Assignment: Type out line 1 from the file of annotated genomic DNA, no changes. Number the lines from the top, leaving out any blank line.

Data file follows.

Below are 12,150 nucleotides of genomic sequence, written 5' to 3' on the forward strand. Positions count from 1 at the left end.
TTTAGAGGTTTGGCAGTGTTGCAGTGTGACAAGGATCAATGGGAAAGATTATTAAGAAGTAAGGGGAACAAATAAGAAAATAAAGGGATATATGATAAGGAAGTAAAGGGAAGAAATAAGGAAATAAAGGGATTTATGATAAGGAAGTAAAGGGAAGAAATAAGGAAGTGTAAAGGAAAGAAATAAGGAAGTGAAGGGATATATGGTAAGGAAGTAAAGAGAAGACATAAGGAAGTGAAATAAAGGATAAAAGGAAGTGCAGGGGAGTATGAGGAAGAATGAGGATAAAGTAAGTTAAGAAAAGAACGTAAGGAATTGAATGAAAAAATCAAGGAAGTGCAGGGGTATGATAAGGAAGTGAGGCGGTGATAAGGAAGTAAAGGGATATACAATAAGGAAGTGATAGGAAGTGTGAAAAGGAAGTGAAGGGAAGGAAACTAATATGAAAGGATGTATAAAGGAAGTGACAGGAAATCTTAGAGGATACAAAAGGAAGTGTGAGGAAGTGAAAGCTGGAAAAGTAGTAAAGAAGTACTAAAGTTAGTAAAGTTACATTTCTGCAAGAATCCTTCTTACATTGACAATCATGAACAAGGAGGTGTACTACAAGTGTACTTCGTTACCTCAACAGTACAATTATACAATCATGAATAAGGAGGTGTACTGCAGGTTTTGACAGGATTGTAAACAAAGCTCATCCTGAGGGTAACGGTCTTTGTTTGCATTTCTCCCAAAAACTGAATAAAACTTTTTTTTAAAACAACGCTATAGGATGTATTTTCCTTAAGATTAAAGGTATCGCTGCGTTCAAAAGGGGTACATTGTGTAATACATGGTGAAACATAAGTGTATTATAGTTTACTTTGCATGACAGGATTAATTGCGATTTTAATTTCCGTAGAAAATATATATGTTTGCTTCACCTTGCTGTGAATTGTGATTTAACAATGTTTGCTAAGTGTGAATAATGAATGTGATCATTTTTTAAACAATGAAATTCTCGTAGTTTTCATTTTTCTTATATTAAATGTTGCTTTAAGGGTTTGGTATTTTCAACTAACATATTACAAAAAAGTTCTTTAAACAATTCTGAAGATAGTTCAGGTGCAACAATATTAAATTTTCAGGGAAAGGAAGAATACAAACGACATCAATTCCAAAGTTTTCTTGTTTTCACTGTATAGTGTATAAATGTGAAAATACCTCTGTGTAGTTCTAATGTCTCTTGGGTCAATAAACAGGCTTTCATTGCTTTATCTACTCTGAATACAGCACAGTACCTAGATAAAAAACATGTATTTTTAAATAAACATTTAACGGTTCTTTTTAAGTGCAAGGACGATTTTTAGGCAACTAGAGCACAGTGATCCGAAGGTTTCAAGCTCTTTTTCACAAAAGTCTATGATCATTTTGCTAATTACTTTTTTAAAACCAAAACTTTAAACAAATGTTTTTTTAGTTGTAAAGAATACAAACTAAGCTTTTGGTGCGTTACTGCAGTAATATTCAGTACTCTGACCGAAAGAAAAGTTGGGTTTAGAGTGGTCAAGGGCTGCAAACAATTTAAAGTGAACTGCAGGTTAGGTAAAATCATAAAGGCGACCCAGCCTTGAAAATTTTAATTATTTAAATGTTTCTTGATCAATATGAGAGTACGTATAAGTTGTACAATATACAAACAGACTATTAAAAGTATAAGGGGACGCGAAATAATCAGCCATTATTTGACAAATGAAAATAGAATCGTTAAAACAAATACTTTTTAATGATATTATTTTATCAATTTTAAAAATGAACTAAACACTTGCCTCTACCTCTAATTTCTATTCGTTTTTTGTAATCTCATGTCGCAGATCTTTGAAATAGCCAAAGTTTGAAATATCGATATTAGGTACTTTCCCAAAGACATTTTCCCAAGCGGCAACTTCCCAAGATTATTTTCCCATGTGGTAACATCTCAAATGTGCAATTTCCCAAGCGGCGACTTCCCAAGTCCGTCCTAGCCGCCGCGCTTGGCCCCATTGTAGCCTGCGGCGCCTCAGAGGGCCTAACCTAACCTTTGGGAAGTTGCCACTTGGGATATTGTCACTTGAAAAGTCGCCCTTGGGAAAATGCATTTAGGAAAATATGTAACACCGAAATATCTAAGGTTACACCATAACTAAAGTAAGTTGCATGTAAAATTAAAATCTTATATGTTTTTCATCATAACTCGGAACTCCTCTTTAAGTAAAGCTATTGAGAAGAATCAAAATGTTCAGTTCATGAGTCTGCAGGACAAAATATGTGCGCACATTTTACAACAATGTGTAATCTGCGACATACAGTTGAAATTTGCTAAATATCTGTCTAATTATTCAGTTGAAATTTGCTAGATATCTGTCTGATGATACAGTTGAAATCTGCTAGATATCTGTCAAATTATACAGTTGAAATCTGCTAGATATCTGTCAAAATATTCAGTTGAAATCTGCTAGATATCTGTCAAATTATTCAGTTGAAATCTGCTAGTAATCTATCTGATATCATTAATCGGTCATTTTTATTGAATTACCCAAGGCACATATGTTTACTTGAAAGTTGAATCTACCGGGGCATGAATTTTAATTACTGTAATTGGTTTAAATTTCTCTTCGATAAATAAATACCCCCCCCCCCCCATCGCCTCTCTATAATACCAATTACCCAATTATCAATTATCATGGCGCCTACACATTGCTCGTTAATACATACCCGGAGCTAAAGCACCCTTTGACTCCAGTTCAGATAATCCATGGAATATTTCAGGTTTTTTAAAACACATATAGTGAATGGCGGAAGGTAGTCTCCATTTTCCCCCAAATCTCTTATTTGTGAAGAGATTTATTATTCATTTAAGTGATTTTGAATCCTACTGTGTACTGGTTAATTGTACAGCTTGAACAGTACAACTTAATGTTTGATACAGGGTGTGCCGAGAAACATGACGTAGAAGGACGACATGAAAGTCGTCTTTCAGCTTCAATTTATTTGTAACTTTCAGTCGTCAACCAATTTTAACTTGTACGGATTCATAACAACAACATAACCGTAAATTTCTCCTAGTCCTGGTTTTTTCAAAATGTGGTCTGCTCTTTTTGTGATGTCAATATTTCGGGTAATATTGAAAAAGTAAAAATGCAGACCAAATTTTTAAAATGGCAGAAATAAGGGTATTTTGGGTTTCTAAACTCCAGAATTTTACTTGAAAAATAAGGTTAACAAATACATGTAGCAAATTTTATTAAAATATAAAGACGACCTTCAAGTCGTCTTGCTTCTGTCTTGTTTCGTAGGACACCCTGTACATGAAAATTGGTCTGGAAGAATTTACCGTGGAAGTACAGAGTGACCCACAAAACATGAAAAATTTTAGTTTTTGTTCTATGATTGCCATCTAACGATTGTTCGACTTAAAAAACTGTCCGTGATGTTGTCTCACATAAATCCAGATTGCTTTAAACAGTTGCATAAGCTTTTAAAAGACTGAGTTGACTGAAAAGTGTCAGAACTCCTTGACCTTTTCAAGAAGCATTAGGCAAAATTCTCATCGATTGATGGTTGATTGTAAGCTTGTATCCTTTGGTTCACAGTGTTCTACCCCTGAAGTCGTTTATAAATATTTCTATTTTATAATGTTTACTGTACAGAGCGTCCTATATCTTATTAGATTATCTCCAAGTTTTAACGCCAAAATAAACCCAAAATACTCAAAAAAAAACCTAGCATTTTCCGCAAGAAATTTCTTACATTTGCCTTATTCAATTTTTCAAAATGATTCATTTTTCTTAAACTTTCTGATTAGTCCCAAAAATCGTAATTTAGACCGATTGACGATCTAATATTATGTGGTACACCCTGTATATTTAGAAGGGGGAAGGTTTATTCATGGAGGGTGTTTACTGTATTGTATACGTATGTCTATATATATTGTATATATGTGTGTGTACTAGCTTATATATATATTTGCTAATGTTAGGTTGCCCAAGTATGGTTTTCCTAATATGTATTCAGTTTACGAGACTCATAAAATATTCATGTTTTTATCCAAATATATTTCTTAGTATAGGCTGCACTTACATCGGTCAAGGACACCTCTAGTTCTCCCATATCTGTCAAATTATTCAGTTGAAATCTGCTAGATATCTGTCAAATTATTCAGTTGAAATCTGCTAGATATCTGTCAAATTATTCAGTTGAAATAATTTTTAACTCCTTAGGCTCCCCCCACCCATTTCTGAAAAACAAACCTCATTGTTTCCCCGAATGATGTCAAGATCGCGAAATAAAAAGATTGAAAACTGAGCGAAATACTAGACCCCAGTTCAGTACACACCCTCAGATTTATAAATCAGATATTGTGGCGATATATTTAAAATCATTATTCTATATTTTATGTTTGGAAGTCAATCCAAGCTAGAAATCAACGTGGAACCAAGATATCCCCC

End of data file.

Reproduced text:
Below are 12,150 nucleotides of genomic sequence, written 5' to 3' on the forward strand. Positions count from 1 at the left end.